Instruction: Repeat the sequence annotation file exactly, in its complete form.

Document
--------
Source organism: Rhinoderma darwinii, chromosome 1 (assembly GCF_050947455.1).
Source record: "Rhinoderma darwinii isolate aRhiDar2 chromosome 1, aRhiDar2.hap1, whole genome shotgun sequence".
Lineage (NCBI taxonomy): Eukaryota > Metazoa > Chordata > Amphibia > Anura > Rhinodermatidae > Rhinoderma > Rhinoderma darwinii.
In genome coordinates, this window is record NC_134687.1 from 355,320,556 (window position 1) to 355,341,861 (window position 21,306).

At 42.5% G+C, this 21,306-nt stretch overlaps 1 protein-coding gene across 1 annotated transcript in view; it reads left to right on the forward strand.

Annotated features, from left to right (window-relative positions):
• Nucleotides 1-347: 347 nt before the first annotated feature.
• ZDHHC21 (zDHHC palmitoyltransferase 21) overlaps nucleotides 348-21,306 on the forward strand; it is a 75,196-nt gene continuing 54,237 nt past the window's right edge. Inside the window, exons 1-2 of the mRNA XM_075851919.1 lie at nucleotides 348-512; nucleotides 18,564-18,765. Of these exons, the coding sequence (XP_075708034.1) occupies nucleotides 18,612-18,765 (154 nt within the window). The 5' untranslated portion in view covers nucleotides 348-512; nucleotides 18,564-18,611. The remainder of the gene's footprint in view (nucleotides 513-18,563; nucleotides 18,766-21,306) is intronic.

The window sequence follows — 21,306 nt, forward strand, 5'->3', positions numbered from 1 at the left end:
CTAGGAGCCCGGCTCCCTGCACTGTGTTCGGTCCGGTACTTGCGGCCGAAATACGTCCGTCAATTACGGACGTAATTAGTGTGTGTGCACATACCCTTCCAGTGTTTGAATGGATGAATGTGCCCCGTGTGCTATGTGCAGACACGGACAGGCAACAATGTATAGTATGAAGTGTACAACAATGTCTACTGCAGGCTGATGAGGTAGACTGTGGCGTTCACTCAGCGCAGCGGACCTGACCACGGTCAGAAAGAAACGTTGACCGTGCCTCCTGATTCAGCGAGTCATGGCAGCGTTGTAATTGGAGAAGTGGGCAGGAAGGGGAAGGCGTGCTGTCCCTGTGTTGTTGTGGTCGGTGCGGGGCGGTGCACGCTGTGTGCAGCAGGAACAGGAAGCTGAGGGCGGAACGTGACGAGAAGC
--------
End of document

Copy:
Source organism: Rhinoderma darwinii, chromosome 1 (assembly GCF_050947455.1).
Source record: "Rhinoderma darwinii isolate aRhiDar2 chromosome 1, aRhiDar2.hap1, whole genome shotgun sequence".
Lineage (NCBI taxonomy): Eukaryota > Metazoa > Chordata > Amphibia > Anura > Rhinodermatidae > Rhinoderma > Rhinoderma darwinii.
In genome coordinates, this window is record NC_134687.1 from 355,320,556 (window position 1) to 355,341,861 (window position 21,306).

At 42.5% G+C, this 21,306-nt stretch overlaps 1 protein-coding gene across 1 annotated transcript in view; it reads left to right on the forward strand.

Annotated features, from left to right (window-relative positions):
• Nucleotides 1-347: 347 nt before the first annotated feature.
• ZDHHC21 (zDHHC palmitoyltransferase 21) overlaps nucleotides 348-21,306 on the forward strand; it is a 75,196-nt gene continuing 54,237 nt past the window's right edge. Inside the window, exons 1-2 of the mRNA XM_075851919.1 lie at nucleotides 348-512; nucleotides 18,564-18,765. Of these exons, the coding sequence (XP_075708034.1) occupies nucleotides 18,612-18,765 (154 nt within the window). The 5' untranslated portion in view covers nucleotides 348-512; nucleotides 18,564-18,611. The remainder of the gene's footprint in view (nucleotides 513-18,563; nucleotides 18,766-21,306) is intronic.

The window sequence follows — 21,306 nt, forward strand, 5'->3', positions numbered from 1 at the left end:
CTAGGAGCCCGGCTCCCTGCACTGTGTTCGGTCCGGTACTTGCGGCCGAAATACGTCCGTCAATTACGGACGTAATTAGTGTGTGTGCACATACCCTTCCAGTGTTTGAATGGATGAATGTGCCCCGTGTGCTATGTGCAGACACGGACAGGCAACAATGTATAGTATGAAGTGTACAACAATGTCTACTGCAGGCTGATGAGGTAGACTGTGGCGTTCACTCAGCGCAGCGGACCTGACCACGGTCAGAAAGAAACGTTGACCGTGCCTCCTGATTCAGCGAGTCATGGCAGCGTTGTAATTGGAGAAGTGGGCAGGAAGGGGAAGGCGTGCTGTCCCTGTGTTGTTGTGGTCGGTGCGGGGCGGTGCACGCTGTGTGCAGCAGGAACAGGAAGCTGAGGGCGGAACGTGACGAGAAGC